About 84% of parents worldwide are worried about their children’s online safety, according to the latest survey commissioned by Kaspersky and conducted by the market research company Savanta. Despite this, the report shows that globally, on average, parents only spend a total of 46 minutes talking to their children about online security through their entire childhood.
Kaspersky conducted an international study of parents with 7 to 12-year-old children to explore trends, practices and challenges of keeping their kids safe online. Covering nearly 20 countries across each region of the globe, the survey covered nearly 9,000 parents and explored how Internet enabled devices are being used at home, what are the biggest concerns when it comes to online security, and how parents are tackling them.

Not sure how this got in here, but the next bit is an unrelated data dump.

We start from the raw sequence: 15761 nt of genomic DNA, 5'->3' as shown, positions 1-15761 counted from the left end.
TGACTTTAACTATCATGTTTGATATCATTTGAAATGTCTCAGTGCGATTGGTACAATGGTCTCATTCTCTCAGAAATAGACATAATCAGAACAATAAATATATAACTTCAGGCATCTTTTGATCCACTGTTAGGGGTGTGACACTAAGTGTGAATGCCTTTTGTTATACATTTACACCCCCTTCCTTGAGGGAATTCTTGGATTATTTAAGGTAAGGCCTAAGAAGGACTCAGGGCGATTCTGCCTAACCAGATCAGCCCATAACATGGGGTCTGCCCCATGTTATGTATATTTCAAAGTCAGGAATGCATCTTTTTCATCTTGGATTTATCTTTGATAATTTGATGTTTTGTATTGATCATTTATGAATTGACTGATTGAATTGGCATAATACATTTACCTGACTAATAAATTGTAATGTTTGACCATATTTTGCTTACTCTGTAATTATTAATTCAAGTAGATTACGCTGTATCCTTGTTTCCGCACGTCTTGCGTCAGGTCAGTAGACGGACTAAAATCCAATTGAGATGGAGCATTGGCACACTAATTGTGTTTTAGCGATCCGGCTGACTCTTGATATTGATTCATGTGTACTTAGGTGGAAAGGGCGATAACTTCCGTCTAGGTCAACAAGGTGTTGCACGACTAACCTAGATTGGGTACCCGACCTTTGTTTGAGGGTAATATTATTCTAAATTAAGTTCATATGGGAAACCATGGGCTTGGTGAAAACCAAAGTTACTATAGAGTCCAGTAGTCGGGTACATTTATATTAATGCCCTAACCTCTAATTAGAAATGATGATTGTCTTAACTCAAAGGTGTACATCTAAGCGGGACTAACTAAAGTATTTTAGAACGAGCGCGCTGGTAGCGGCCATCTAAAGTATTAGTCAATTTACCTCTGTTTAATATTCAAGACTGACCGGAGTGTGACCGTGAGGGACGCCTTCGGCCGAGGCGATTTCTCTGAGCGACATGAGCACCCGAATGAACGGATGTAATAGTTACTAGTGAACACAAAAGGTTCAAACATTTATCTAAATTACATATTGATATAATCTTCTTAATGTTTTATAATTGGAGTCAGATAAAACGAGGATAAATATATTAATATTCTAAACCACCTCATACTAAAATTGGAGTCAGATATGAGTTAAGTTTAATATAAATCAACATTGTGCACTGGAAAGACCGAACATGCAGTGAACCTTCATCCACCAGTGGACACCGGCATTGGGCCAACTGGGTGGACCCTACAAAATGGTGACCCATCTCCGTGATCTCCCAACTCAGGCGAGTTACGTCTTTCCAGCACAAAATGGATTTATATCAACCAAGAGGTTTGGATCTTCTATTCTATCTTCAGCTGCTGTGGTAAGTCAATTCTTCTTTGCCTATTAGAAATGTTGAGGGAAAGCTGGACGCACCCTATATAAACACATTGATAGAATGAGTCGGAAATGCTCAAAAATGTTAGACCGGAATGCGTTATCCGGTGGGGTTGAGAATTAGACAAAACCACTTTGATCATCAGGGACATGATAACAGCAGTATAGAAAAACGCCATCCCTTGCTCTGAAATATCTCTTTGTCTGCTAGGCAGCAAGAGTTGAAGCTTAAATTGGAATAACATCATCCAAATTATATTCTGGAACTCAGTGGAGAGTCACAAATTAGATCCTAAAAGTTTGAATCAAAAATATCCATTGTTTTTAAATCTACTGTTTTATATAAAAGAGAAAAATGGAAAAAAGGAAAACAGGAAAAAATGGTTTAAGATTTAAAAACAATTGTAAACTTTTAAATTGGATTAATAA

Comments Riaan Badenhorst, the GM of Kaspersky in Africa: “Although global figures, I feel that this situation is likely mirrored in the local market and something that needs attention to change. With the digital world expanding continuously, offering opportunities that cannot be ignored, we tend to be quick on the uptake of exposing children to all things digital, to support their schooling requirements and recreational activities. However, we should not lose sight of the fact that the digital world is also a dangerous playground, filled with bullies and strangers that just like in the real world, pose risk to children.”
Using technology has quickly become the daily norm. Not only is the working world tech reliant but globally the education sector is evolving towards more tech related learning – meaning that children today need to understand how to use technology to successfully get through their schooling career.